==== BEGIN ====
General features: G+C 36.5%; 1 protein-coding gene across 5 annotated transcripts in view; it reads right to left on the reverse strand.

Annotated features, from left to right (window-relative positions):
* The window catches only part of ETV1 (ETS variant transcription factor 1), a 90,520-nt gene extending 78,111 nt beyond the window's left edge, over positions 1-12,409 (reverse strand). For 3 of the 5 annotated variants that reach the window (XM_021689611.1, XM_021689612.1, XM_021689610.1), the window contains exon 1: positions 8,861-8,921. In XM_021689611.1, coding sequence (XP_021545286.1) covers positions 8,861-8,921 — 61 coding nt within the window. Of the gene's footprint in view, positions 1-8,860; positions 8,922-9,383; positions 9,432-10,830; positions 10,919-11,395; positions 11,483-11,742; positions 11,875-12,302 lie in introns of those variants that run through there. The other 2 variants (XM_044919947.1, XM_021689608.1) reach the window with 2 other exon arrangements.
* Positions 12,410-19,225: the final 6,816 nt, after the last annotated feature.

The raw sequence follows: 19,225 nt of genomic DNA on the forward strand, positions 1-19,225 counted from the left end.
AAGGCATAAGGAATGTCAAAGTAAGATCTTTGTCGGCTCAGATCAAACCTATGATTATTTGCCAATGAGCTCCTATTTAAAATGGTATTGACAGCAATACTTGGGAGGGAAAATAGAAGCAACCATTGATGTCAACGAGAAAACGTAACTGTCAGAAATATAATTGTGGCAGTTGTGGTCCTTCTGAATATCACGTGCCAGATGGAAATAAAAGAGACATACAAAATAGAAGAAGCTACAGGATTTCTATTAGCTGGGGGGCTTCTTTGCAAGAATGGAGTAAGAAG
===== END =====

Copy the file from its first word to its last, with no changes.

General features: G+C 36.5%; 1 protein-coding gene across 5 annotated transcripts in view; it reads right to left on the reverse strand.

Annotated features, from left to right (window-relative positions):
* The window catches only part of ETV1 (ETS variant transcription factor 1), a 90,520-nt gene extending 78,111 nt beyond the window's left edge, over positions 1-12,409 (reverse strand). For 3 of the 5 annotated variants that reach the window (XM_021689611.1, XM_021689612.1, XM_021689610.1), the window contains exon 1: positions 8,861-8,921. In XM_021689611.1, coding sequence (XP_021545286.1) covers positions 8,861-8,921 — 61 coding nt within the window. Of the gene's footprint in view, positions 1-8,860; positions 8,922-9,383; positions 9,432-10,830; positions 10,919-11,395; positions 11,483-11,742; positions 11,875-12,302 lie in introns of those variants that run through there. The other 2 variants (XM_044919947.1, XM_021689608.1) reach the window with 2 other exon arrangements.
* Positions 12,410-19,225: the final 6,816 nt, after the last annotated feature.

The raw sequence follows: 19,225 nt of genomic DNA on the forward strand, positions 1-19,225 counted from the left end.
AAGGCATAAGGAATGTCAAAGTAAGATCTTTGTCGGCTCAGATCAAACCTATGATTATTTGCCAATGAGCTCCTATTTAAAATGGTATTGACAGCAATACTTGGGAGGGAAAATAGAAGCAACCATTGATGTCAACGAGAAAACGTAACTGTCAGAAATATAATTGTGGCAGTTGTGGTCCTTCTGAATATCACGTGCCAGATGGAAATAAAAGAGACATACAAAATAGAAGAAGCTACAGGATTTCTATTAGCTGGGGGGCTTCTTTGCAAGAATGGAGTAAGAAG